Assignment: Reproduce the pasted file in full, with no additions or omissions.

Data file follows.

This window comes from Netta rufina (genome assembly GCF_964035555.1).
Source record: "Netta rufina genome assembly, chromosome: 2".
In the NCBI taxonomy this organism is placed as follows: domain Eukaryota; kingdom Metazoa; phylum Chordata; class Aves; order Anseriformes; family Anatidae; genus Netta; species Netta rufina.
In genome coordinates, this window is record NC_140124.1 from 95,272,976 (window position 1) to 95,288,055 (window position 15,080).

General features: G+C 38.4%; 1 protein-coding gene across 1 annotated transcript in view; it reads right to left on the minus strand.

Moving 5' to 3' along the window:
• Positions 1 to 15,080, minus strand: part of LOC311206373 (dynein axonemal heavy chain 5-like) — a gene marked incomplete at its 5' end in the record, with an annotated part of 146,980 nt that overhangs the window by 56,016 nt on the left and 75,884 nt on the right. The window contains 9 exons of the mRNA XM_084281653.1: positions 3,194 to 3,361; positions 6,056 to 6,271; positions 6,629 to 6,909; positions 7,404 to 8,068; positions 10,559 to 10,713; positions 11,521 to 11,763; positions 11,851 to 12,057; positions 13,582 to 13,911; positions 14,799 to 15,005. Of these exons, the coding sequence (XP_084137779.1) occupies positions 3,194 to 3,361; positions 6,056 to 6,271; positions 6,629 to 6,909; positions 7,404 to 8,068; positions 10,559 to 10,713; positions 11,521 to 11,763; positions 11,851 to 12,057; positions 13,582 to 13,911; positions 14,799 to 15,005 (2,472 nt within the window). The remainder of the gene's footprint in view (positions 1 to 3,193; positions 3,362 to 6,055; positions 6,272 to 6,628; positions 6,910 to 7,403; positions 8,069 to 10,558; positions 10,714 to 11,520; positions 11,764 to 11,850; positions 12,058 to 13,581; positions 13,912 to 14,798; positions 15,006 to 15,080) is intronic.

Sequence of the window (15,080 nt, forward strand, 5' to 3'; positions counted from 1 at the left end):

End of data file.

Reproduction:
This window comes from Netta rufina (genome assembly GCF_964035555.1).
Source record: "Netta rufina genome assembly, chromosome: 2".
In the NCBI taxonomy this organism is placed as follows: domain Eukaryota; kingdom Metazoa; phylum Chordata; class Aves; order Anseriformes; family Anatidae; genus Netta; species Netta rufina.
In genome coordinates, this window is record NC_140124.1 from 95,272,976 (window position 1) to 95,288,055 (window position 15,080).

General features: G+C 38.4%; 1 protein-coding gene across 1 annotated transcript in view; it reads right to left on the minus strand.

Moving 5' to 3' along the window:
• Positions 1 to 15,080, minus strand: part of LOC311206373 (dynein axonemal heavy chain 5-like) — a gene marked incomplete at its 5' end in the record, with an annotated part of 146,980 nt that overhangs the window by 56,016 nt on the left and 75,884 nt on the right. The window contains 9 exons of the mRNA XM_084281653.1: positions 3,194 to 3,361; positions 6,056 to 6,271; positions 6,629 to 6,909; positions 7,404 to 8,068; positions 10,559 to 10,713; positions 11,521 to 11,763; positions 11,851 to 12,057; positions 13,582 to 13,911; positions 14,799 to 15,005. Of these exons, the coding sequence (XP_084137779.1) occupies positions 3,194 to 3,361; positions 6,056 to 6,271; positions 6,629 to 6,909; positions 7,404 to 8,068; positions 10,559 to 10,713; positions 11,521 to 11,763; positions 11,851 to 12,057; positions 13,582 to 13,911; positions 14,799 to 15,005 (2,472 nt within the window). The remainder of the gene's footprint in view (positions 1 to 3,193; positions 3,362 to 6,055; positions 6,272 to 6,628; positions 6,910 to 7,403; positions 8,069 to 10,558; positions 10,714 to 11,520; positions 11,764 to 11,850; positions 12,058 to 13,581; positions 13,912 to 14,798; positions 15,006 to 15,080) is intronic.

Sequence of the window (15,080 nt, forward strand, 5' to 3'; positions counted from 1 at the left end):